The idea of individuals as convenient labels for certain collections of events might strike us as completely absurd, at least at first sight. After all, it is we who, by acting and being in certain ways, ‘make’ events, not the other way around. Or so we feel (and hence, we think). But this is certainly not a good argument. (In a happy phrase of Kant’s, it might be an instance of mistaking the unity of experience for the experience of a unity.) A very rough indication of some reasons why one might nevertheless entertain this idea, involve the following observations. Notice that in our idea of an individual, the criterion of spatio-temporal continuity plays a decisive role. Now we may observe that although the application of this criterion is unproblematic in most cases, there are circumstances in which we find it somewhat harder to apply. One instance is that of a certain type of biological entities that are referred to as ‘colonies’ (certain jelly-fish are examples, as are corals, and perhaps also, but at a higher level, ants). (There is an analogy with problems that arise when we want determine the identity conditions for so-called ‘collective individuals’, such as groups, but I will not go into that now.) Another instance is provided by the phenomenon of metamorphosis, either in real time (caterpillars and butterflies), or in fantasies (frogs and princes). If we take this observation seriously, we must conclude that spatio-temporal continuity may be a good, efficient, successful way of carving up such ‘stuff as we are made of’, but that it certainly is not a necessary feature. Sufficiently distant (from us) observers might individualise the same stuff quite differently. (The relevance for the issue at hand is obvious: even a temporary merging of stuff might by such an alternative criterion constitute a single individual.)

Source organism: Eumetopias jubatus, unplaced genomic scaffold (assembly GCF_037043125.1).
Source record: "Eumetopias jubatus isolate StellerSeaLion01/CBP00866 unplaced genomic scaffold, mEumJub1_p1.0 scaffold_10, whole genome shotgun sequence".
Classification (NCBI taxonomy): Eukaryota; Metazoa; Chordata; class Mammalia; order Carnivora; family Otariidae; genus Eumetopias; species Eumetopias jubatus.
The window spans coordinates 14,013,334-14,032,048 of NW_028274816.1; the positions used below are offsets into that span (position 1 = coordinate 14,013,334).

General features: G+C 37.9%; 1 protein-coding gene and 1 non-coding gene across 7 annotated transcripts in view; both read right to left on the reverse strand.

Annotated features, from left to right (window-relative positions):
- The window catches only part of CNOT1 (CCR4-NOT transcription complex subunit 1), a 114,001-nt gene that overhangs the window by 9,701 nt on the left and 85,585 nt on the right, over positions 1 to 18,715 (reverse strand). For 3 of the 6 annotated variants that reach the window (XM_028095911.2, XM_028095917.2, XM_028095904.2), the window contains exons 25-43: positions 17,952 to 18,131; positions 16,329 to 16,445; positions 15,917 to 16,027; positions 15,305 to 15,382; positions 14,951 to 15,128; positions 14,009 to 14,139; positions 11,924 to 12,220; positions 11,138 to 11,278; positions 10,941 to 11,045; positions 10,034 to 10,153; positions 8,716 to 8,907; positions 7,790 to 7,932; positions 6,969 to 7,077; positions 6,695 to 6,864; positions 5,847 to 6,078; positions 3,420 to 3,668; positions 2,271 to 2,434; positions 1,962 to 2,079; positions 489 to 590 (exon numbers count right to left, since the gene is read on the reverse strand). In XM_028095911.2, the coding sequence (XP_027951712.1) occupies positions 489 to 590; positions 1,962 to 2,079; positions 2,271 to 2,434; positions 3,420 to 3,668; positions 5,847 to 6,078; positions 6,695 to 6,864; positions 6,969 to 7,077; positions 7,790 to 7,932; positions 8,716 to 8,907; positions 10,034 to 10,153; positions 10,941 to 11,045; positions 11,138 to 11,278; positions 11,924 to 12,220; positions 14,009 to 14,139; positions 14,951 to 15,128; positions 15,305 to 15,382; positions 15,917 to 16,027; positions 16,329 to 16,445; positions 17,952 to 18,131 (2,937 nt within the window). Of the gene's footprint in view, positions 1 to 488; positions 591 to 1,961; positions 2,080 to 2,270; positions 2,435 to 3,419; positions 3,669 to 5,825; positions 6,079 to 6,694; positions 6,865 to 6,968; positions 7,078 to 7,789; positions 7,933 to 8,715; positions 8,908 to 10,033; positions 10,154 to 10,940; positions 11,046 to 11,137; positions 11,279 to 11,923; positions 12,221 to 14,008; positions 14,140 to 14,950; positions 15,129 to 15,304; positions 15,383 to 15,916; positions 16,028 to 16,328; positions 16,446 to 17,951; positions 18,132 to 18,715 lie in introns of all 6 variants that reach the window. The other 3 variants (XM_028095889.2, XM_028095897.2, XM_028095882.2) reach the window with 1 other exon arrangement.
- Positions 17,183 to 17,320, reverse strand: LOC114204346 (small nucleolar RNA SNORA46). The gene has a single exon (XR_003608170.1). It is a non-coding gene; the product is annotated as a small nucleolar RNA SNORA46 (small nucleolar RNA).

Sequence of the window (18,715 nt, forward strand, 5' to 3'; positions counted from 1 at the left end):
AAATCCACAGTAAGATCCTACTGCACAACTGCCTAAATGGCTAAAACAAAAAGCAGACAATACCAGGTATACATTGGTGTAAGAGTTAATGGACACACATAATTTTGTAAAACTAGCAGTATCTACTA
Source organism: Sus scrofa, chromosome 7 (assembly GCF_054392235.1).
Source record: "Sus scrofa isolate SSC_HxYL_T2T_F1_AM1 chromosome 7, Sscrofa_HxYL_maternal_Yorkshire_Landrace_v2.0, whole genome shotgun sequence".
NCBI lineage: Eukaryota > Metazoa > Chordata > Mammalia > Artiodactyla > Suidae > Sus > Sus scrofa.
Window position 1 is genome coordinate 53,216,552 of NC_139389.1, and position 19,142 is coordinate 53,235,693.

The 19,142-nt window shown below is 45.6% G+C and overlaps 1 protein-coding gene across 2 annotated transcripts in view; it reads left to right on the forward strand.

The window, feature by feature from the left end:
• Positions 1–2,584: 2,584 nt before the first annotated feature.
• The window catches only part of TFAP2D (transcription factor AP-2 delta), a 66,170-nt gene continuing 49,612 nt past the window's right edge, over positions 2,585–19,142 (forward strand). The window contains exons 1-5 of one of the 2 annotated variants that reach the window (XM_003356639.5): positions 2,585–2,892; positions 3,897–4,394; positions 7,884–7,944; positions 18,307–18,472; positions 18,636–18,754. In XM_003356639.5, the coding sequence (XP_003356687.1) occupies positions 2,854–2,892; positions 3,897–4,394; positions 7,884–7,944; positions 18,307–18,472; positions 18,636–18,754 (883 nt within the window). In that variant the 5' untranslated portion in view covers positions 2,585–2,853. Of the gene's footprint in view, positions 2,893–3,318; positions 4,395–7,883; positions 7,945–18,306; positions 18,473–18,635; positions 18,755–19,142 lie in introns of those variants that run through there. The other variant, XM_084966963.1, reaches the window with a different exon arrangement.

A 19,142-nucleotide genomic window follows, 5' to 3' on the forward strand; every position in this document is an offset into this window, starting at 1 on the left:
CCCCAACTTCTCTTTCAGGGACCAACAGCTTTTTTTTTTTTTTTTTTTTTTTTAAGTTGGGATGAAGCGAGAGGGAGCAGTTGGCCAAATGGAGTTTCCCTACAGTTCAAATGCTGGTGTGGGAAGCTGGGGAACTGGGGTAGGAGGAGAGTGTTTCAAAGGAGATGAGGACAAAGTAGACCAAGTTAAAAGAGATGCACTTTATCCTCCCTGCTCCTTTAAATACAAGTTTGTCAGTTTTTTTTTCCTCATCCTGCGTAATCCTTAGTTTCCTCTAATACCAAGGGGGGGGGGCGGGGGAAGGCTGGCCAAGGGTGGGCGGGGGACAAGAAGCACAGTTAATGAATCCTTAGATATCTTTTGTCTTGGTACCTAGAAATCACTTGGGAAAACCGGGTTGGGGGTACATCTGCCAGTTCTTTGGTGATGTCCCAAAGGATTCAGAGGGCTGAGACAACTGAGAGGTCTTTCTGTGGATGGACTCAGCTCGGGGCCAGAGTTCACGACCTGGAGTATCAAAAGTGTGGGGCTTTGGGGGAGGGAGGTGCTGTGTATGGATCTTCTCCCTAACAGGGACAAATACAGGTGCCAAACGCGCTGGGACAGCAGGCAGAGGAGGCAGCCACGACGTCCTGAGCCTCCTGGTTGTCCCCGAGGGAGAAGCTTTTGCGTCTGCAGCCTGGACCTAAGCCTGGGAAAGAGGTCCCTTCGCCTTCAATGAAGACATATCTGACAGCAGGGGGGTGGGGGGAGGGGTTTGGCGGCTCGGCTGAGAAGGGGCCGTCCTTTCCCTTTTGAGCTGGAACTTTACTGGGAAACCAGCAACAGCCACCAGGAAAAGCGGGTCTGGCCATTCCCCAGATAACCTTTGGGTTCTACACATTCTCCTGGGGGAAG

Even for the few who find the alternative picture sketched above not implausible, there is, of course, a problem, viz., how to account for the undeniable fact that we do have a notion of a self, of some personal identity. It seems that here several routes are open. One of them, which strikes me as not altogether far-fetched, is to look upon the self, in sense of the ‘I’ that we identify with, as being a partly biological, partly social construction. The biological source is mainly based on application of the spatio-temporal continuity criterion, which, although not completely unproblematic here (dreaming, sleeping), seems applicable to the events that we think we participate in, and which, on this account, go into making us up as separate individuals. The social constraints are more of a functional nature, and seem to be based, to a certain extent, on some preliminary stage of biological make-up. But notice that the two are not strictly temporally ordered. Psychotic disorders of various kinds provide relevant material here. (Cf., also Lacan’s theory of the mirror stage.) Taking our lead from this admittedly very rough idea, we can now see that the issue at hand needs to be reformulated: given that, as we undeniably do, we have a notion of a self (for whatever reasons), but taking into account that this notion is essentially a construction, not something fundamental, the issue turns out to be anthropological, rather than metaphysical in nature. An account of lust and desire, of love and tenderness, should take as its starting point neither our material biological make-up, nor seek refuge in some metaphysical realm, which is not to deny that such factors do play a role. The crucial phenomena to be accounted for appear on the anthropological level: it is how we see ourselves, and how we act in these matters given the way we see ourselves, that is all important.